MILWAUKEE— Instead of a scalpel, sound pulses are now being used to treat cancer in one area of the body.

It's potentially groundbreaking technology; a national clinical trial is happening in the Badger State. It's bringing in people from all over. 

What You Need To Know

  • National clinical trial uses sound pulses to treat liver cancer

  • Froedtert/MCW is one of 8 locations involved in the trial

  • Researchers hope to submit safety data to the FDA for approval in the coming months

The search for new treatment options led Dallas mother, Heather Hayenga, to Froedtert and the Medical College of Wisconsin. She was diagnosed with a rare form of cancer in 2014. After treatment, Hayenga was in remission but the cancer came back and has spread.

"There’s active tumors in my lungs, my liver, in my spinal cord area, the spinal canal and in the brain,” Hayenga said.

She was the first patient in the Milwaukee treatment trial and third in the country.

Hayenga said her main concern after the treatment was whether or not it was successful.

"I really didn’t feel bad at all. It felt just like I did before the treatment," Hayenga said.

Dr. Amanda Smolock is a vascular and interventional radiologist with the Froedtert and Medical College of Wisconsin Health Network. She said she can watch this treatment as it happens.

The treatment, called histotripsy, is a non-invasive therapy. By using focused sound waves, the technology targets tumors in the liver.

“As the tissue is destroyed, it’s destroyed at the cellular level, creating this acellular homogenate or this liquid and that is also visible under ultrasound," Smolock explained.

She said the treatment is very precise.

"There is not a gradient of damage to surrounding tissue that can happen with some of the other treatments," Smolock said.

Patients in the "Hope for Liver" trial receive one treatment for up to three tumors.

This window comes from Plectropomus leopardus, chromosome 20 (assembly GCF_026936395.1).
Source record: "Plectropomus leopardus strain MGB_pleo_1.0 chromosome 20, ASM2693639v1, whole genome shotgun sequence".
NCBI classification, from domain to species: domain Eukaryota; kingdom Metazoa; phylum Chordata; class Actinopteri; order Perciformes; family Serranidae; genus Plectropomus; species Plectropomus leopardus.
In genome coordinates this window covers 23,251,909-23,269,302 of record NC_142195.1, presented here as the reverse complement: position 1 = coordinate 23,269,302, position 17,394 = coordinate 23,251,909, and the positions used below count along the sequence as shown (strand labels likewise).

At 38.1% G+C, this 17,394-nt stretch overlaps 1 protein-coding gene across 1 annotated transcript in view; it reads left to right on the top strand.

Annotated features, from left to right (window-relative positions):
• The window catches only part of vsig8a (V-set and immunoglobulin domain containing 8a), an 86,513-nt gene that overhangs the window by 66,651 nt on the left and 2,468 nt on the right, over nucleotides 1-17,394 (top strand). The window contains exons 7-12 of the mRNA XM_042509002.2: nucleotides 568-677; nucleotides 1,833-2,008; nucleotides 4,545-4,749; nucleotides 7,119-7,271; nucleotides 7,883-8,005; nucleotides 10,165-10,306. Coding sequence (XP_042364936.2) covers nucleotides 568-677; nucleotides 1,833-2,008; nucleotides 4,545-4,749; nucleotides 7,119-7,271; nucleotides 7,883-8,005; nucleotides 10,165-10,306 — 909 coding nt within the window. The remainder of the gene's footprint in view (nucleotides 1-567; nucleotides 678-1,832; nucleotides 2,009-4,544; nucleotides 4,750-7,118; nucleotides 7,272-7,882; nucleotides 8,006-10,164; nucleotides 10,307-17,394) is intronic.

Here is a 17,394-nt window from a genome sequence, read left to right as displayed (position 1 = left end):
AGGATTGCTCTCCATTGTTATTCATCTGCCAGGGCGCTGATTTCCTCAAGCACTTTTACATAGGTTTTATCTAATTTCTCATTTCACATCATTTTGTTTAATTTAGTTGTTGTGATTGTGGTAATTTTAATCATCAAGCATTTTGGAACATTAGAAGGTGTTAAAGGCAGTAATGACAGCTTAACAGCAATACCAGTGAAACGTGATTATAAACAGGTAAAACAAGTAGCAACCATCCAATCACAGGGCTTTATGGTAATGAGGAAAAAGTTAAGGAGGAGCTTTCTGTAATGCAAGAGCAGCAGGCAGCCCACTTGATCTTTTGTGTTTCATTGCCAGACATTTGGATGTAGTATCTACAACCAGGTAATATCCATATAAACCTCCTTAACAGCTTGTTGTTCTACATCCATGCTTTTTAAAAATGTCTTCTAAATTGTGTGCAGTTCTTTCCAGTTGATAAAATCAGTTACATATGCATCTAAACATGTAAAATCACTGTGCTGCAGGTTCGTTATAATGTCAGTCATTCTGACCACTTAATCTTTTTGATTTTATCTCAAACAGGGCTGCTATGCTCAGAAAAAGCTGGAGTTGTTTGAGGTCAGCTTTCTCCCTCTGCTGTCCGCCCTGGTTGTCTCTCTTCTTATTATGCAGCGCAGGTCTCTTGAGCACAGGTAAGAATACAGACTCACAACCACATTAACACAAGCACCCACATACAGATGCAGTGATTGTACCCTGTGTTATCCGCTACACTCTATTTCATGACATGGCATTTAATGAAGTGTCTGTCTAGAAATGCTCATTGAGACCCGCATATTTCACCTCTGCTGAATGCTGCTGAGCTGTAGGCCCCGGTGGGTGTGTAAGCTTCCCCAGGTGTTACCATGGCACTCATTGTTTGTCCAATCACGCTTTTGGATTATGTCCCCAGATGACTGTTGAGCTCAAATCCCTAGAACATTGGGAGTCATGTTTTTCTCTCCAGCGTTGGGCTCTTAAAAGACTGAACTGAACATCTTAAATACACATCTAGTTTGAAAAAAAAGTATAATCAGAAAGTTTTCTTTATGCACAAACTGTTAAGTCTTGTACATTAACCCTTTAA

"We think that it potentially could be safe in areas that right now we have trouble sometimes treating near very critical structures like centrally in the liver," Smolock said. 

It's potentially groundbreaking technology by a groundbreaking team. An all-female crew treated Hayenga.

“Interventional radiology has traditionally been very male dominated so to see our team be all female, it was a neat thing to note,” Smolock said.

The three areas in Hayenga's liver, treated last October, still show no evidence of tumors.

As she continues to try different treatments, Hayenga is in a unique position. As a researcher at UT-Dallas, she's not just a patient. 

"In the lab we are creating some pharmaceuticals so I’m hopeful that maybe I can try new drugs for this rare cancer I have," Hayenga said. 

Trial researchers said they hope to present safety data to the FDA for approval in the coming months.

Froedtert and Medical College of Wisconsin told us there's been interest in patients from all over the world. The trial is for people who have not responded to, or are intolerant of, other available therapies, or those who have relapsed after standard treatment.

For more information about this clinical trial, contact the Medical College of Wisconsin Cancer Center Clinical Trials office at 414-805-8900 or email


6/2/22 Editor's Note: A previous version of this article stated acellular homogenate is also visible over ultrasound but has been edited to correctly reflect it is visible under ultrasound.